Fungi are among the most successful, resilient, and fascinating groups of organisms on Earth. In fact, the largest organism on Earth is believed to be a mushroom. We do not know exactly how long fungi have been around, but it is believed that they might be some of the oldest land dwellers on Earth.

During their existence, fungi have dealt with a multitude of global catastrophes, including five—and perhaps a coming sixth—mass extinctions. In order to survive and thrive during these extreme conditions, fungi have developed amazing strategies which have allowed them to conquer every environment imaginable. Out of the estimated 1.5 to 5 million fungal species on Earth, about 300 are able to cause disease in humans. In the case of C. auris, we know whom it is related to, but we do not know where it came from or how people acquire it.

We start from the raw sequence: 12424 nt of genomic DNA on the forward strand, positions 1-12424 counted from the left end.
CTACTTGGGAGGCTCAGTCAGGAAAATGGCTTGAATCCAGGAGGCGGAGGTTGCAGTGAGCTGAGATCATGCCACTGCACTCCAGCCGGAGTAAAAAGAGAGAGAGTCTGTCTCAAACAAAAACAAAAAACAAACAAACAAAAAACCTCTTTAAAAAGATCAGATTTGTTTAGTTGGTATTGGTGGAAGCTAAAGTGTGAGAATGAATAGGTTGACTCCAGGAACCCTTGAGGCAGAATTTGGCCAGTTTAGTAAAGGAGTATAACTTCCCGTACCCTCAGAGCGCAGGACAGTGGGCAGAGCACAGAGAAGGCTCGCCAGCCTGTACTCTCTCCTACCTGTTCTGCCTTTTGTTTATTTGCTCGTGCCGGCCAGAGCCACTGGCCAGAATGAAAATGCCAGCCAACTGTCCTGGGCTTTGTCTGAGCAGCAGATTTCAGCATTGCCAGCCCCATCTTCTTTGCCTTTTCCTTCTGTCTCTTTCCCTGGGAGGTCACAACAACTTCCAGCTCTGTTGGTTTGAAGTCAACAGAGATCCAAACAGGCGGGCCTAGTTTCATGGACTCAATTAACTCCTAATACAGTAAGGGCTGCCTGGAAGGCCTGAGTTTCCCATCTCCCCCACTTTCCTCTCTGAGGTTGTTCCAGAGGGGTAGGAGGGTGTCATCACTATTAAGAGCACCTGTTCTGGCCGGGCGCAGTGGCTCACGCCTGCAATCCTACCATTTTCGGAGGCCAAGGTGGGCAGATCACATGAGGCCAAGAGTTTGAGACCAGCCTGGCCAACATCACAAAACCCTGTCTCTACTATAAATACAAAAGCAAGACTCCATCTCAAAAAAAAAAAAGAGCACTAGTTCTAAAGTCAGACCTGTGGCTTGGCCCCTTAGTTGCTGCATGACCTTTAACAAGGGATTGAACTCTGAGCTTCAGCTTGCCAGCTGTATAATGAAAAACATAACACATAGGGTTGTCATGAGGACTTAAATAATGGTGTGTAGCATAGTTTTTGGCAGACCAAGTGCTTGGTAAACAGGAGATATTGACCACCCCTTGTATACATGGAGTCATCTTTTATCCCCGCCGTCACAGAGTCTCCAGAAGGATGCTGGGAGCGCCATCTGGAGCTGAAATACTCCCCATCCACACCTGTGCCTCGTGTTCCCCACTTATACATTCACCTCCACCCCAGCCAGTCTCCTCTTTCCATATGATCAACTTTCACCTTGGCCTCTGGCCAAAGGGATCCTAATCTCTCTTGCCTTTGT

Unlike anti-bacterials, the number of types of useful anti-fungal drugs is quite limited. There are only three main classes, and the chance of discovering new drugs is limited by the fact that fungi are in the group of organisms called eukaryotes, as humans are, which makes it difficult to find a drug that can kill a fungus but not a person. Additionally, anti-fungal resistance has been emerging over the past few decades in some fungi that cause disease in humans, but C. auris’ resistance to anti-fungals leaves other resistant fungi in the dust. Some C. auris strains are resistant to all classes of clinically used anti-fungals, which is extremely alarming.